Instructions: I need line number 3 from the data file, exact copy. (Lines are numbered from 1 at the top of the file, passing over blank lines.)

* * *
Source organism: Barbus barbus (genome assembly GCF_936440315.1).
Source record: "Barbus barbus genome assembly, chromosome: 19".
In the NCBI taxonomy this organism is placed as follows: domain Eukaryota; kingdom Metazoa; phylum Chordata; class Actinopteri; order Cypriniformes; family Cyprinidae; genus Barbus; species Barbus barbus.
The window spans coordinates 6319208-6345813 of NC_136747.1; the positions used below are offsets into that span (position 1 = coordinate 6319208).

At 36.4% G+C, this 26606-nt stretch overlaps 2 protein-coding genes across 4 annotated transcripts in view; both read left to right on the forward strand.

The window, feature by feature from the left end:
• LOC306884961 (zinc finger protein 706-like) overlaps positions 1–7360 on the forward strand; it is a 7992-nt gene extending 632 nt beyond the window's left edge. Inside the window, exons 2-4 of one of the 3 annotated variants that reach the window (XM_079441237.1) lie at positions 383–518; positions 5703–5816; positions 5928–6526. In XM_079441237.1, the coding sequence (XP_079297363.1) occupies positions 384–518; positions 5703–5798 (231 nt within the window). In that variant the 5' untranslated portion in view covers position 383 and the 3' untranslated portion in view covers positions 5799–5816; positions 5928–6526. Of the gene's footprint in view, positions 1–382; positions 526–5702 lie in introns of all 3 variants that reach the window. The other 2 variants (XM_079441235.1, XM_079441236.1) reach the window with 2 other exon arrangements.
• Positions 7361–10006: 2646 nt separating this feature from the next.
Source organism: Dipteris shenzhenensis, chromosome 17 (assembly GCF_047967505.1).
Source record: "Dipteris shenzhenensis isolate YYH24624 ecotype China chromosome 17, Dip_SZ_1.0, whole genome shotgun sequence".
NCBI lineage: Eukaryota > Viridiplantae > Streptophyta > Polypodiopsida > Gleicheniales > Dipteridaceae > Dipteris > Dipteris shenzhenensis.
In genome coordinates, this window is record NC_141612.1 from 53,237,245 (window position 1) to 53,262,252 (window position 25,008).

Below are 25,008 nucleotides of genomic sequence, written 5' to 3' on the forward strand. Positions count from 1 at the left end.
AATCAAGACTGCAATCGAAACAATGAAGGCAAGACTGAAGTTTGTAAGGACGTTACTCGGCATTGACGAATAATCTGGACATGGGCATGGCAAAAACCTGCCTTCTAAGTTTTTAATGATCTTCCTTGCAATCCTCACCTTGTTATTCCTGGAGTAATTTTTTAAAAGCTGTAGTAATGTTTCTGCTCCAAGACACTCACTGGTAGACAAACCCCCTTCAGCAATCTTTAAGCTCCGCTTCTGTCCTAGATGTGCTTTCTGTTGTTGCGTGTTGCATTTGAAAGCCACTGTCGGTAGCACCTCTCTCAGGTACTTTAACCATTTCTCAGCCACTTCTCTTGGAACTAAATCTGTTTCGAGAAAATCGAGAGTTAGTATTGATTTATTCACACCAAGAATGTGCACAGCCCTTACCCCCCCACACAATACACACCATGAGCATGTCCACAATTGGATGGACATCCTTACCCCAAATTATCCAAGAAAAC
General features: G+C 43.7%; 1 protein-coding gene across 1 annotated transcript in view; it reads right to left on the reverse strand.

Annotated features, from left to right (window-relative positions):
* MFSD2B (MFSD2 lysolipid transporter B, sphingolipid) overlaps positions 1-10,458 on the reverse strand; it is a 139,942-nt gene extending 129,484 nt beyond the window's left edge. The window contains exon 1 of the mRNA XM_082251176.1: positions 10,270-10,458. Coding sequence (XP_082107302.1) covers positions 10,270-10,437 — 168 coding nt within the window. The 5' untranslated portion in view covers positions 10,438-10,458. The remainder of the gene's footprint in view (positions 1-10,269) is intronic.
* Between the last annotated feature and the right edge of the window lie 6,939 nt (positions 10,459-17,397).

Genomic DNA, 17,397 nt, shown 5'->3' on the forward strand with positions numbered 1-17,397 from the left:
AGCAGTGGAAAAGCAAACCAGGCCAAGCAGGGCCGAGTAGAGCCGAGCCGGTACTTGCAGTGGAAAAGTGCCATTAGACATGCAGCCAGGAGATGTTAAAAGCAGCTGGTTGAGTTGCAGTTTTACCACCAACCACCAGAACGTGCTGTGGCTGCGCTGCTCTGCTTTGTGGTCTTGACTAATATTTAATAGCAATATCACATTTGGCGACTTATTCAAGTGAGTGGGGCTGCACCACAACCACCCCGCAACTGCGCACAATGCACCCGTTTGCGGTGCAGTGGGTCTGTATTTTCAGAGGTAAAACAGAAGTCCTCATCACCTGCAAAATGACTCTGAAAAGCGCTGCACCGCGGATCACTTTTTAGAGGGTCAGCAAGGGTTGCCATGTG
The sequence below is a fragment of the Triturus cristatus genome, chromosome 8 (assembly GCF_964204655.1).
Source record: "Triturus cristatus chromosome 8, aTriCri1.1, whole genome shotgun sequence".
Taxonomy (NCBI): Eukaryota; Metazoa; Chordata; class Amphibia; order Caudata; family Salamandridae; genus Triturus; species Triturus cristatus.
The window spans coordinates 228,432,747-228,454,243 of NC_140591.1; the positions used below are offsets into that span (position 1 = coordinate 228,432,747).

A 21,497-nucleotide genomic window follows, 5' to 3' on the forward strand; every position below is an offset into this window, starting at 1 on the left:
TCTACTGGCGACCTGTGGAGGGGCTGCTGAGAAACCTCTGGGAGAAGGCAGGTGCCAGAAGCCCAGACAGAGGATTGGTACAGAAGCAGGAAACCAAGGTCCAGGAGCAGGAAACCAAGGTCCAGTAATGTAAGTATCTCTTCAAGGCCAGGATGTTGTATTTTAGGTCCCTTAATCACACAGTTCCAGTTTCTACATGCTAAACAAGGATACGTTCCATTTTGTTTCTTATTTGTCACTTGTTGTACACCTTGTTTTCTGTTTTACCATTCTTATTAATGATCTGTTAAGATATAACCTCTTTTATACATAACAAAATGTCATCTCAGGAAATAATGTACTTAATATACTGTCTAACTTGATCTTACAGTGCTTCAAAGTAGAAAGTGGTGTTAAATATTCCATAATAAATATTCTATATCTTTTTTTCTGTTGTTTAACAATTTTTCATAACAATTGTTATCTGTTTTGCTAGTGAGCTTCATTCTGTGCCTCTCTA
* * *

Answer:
In the NCBI taxonomy this organism is placed as follows: domain Eukaryota; kingdom Metazoa; phylum Chordata; class Actinopteri; order Cypriniformes; family Cyprinidae; genus Barbus; species Barbus barbus.